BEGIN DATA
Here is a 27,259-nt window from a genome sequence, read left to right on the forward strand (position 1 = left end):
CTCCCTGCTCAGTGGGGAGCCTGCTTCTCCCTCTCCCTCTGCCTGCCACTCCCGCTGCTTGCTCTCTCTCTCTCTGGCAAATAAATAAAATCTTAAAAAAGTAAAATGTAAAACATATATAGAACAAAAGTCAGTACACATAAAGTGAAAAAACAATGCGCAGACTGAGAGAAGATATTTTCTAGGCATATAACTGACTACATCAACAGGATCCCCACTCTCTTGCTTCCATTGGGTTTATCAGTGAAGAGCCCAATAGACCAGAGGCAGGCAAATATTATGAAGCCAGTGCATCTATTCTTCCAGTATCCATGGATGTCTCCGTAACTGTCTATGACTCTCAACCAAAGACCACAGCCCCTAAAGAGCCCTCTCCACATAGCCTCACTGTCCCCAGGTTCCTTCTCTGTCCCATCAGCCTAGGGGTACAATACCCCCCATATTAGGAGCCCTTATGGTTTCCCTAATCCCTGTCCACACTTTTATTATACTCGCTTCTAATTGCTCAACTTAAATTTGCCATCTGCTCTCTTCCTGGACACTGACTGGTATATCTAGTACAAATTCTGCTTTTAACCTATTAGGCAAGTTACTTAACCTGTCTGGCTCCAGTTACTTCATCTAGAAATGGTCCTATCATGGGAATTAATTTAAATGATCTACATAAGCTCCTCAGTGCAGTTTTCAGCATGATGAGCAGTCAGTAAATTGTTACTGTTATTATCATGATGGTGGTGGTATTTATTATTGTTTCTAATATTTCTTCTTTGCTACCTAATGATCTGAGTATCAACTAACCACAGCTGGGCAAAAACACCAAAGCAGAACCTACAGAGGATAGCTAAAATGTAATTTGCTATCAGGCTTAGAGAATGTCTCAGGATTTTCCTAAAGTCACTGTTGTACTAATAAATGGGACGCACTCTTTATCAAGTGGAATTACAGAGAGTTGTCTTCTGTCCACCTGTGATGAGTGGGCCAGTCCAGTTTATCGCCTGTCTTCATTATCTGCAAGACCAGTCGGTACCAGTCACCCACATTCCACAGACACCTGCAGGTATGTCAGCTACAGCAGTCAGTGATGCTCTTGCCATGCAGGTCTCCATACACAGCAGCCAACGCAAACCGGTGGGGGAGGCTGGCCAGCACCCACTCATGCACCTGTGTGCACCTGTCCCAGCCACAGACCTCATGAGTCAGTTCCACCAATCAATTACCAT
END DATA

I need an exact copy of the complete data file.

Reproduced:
Here is a 27,259-nt window from a genome sequence, read left to right on the forward strand (position 1 = left end):
CTCCCTGCTCAGTGGGGAGCCTGCTTCTCCCTCTCCCTCTGCCTGCCACTCCCGCTGCTTGCTCTCTCTCTCTCTGGCAAATAAATAAAATCTTAAAAAAGTAAAATGTAAAACATATATAGAACAAAAGTCAGTACACATAAAGTGAAAAAACAATGCGCAGACTGAGAGAAGATATTTTCTAGGCATATAACTGACTACATCAACAGGATCCCCACTCTCTTGCTTCCATTGGGTTTATCAGTGAAGAGCCCAATAGACCAGAGGCAGGCAAATATTATGAAGCCAGTGCATCTATTCTTCCAGTATCCATGGATGTCTCCGTAACTGTCTATGACTCTCAACCAAAGACCACAGCCCCTAAAGAGCCCTCTCCACATAGCCTCACTGTCCCCAGGTTCCTTCTCTGTCCCATCAGCCTAGGGGTACAATACCCCCCATATTAGGAGCCCTTATGGTTTCCCTAATCCCTGTCCACACTTTTATTATACTCGCTTCTAATTGCTCAACTTAAATTTGCCATCTGCTCTCTTCCTGGACACTGACTGGTATATCTAGTACAAATTCTGCTTTTAACCTATTAGGCAAGTTACTTAACCTGTCTGGCTCCAGTTACTTCATCTAGAAATGGTCCTATCATGGGAATTAATTTAAATGATCTACATAAGCTCCTCAGTGCAGTTTTCAGCATGATGAGCAGTCAGTAAATTGTTACTGTTATTATCATGATGGTGGTGGTATTTATTATTGTTTCTAATATTTCTTCTTTGCTACCTAATGATCTGAGTATCAACTAACCACAGCTGGGCAAAAACACCAAAGCAGAACCTACAGAGGATAGCTAAAATGTAATTTGCTATCAGGCTTAGAGAATGTCTCAGGATTTTCCTAAAGTCACTGTTGTACTAATAAATGGGACGCACTCTTTATCAAGTGGAATTACAGAGAGTTGTCTTCTGTCCACCTGTGATGAGTGGGCCAGTCCAGTTTATCGCCTGTCTTCATTATCTGCAAGACCAGTCGGTACCAGTCACCCACATTCCACAGACACCTGCAGGTATGTCAGCTACAGCAGTCAGTGATGCTCTTGCCATGCAGGTCTCCATACACAGCAGCCAACGCAAACCGGTGGGGGAGGCTGGCCAGCACCCACTCATGCACCTGTGTGCACCTGTCCCAGCCACAGACCTCATGAGTCAGTTCCACCAATCAATTACCAT